The rapid postwar economic growth in the Southeast Asia region has led to a transformation of many of the societies there, together with the development of new types of anthropological research in the region. Local societies with originally quite different cultures have been incorporated into multi-ethnic states with their own projects of nation-building based on the creation of "national cultures" using these indigenous elements. At the same time, the expansion of international capitalism has led to increasing flows of money, people, languages and cultures across national boundaries, resulting in new hybrid social structures and cultural forms.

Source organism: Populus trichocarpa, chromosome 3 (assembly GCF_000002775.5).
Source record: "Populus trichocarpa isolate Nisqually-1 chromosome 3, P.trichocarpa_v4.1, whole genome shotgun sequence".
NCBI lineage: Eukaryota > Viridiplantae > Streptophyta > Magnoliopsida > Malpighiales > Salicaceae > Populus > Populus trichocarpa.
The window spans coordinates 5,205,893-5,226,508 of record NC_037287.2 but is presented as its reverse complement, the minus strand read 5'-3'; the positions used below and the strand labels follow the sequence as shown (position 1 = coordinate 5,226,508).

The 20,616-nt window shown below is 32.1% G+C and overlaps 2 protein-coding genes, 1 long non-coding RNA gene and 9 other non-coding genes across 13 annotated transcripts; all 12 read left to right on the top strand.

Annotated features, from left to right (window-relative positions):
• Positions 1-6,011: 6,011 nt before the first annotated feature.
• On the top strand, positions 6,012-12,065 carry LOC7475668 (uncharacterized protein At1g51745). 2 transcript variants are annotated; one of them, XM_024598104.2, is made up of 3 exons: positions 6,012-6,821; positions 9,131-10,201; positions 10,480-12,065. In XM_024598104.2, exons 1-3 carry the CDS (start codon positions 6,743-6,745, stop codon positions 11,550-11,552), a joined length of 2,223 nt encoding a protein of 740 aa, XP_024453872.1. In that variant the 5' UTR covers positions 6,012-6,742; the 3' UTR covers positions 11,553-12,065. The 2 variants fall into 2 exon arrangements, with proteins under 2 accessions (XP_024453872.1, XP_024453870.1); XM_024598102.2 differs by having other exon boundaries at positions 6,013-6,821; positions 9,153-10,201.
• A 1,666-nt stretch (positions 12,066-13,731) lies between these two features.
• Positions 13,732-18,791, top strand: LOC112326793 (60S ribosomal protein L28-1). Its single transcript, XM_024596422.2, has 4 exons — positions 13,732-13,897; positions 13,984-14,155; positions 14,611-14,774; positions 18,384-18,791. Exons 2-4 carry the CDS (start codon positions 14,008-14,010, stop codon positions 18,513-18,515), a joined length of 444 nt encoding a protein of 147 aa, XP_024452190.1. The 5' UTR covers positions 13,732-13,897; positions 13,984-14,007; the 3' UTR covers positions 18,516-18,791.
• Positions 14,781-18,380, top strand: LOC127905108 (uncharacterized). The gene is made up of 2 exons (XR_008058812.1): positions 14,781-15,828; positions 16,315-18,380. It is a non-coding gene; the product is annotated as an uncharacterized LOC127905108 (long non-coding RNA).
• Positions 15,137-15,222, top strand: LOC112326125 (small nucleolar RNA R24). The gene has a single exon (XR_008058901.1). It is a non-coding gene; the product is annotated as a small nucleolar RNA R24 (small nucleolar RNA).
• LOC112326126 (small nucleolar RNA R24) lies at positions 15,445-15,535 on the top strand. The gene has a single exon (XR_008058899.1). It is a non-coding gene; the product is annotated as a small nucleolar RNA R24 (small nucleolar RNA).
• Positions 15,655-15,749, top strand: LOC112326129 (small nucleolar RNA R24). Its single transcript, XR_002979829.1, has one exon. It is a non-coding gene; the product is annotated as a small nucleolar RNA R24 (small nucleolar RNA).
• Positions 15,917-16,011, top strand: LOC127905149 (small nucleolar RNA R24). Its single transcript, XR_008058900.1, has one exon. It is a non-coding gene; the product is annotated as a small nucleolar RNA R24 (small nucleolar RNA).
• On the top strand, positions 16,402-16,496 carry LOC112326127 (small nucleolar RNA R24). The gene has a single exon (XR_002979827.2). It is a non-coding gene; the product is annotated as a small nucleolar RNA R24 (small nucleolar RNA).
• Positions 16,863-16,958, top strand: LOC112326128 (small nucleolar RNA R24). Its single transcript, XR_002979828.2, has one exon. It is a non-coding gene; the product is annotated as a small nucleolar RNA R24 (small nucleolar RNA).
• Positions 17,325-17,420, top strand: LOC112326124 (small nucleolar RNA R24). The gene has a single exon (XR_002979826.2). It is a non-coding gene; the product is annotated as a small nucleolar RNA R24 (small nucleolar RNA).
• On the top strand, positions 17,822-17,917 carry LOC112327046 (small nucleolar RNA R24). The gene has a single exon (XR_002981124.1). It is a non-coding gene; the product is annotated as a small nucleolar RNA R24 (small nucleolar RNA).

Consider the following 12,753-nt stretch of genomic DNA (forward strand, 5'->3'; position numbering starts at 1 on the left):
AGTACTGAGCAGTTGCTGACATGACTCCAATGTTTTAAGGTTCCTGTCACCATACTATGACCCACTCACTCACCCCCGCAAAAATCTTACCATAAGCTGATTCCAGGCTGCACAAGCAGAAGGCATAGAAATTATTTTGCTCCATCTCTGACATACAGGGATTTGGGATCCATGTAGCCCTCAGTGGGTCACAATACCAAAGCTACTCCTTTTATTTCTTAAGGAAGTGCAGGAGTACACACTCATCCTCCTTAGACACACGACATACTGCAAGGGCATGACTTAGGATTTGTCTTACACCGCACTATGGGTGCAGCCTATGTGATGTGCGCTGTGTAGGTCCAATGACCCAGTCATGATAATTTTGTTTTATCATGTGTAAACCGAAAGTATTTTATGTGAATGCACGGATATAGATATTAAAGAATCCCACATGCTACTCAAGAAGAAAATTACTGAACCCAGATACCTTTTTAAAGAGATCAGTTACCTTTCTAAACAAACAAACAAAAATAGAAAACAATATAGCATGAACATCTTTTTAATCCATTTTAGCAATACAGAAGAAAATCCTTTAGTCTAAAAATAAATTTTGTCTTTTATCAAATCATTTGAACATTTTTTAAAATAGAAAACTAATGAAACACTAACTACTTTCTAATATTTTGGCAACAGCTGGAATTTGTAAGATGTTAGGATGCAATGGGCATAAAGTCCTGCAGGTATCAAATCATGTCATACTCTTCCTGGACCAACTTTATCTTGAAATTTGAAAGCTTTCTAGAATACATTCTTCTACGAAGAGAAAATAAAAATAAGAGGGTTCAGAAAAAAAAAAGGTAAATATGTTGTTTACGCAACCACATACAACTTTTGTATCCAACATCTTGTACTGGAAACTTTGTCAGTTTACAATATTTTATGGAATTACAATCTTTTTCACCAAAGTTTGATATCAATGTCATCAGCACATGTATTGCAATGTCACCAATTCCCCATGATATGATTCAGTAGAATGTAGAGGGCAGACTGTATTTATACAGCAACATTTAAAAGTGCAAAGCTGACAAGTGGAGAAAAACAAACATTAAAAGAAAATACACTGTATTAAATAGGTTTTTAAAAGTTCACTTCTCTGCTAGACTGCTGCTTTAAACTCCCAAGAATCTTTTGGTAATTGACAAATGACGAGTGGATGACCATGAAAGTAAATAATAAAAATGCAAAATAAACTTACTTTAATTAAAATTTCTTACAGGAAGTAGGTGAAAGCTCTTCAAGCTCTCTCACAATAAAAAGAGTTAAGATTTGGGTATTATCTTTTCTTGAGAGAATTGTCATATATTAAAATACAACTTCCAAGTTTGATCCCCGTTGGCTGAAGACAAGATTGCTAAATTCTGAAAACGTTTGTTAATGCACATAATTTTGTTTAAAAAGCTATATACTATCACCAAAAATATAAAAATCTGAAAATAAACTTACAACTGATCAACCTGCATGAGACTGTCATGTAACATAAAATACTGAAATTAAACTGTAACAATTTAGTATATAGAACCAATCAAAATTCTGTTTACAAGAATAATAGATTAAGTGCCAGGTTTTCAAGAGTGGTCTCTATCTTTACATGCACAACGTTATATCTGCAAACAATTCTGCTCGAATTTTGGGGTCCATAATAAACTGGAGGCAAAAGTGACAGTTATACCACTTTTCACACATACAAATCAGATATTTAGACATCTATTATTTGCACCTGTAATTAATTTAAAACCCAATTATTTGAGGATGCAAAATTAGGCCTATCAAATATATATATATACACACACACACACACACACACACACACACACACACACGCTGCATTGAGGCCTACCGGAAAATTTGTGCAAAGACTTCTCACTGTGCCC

This book examines the nature of these processes in contemporary Southeast Asia with detailed case studies drawn from countries across the region, including Indonesia, Malaysia, the Philippines, Singapore and Thailand. At the macro-level these include studies of nation-building and the incorporation of minorities. At the micro-level they range from studies of popular cultural forms, such as music and textiles to the impact of new sects and the world religions on local religious practice. Moving between the global and the local are the various streams of migrants within the region, including labor migrants responding to the changing distribution of economic opportunities and ethnic minorities moving in response to natural disaster.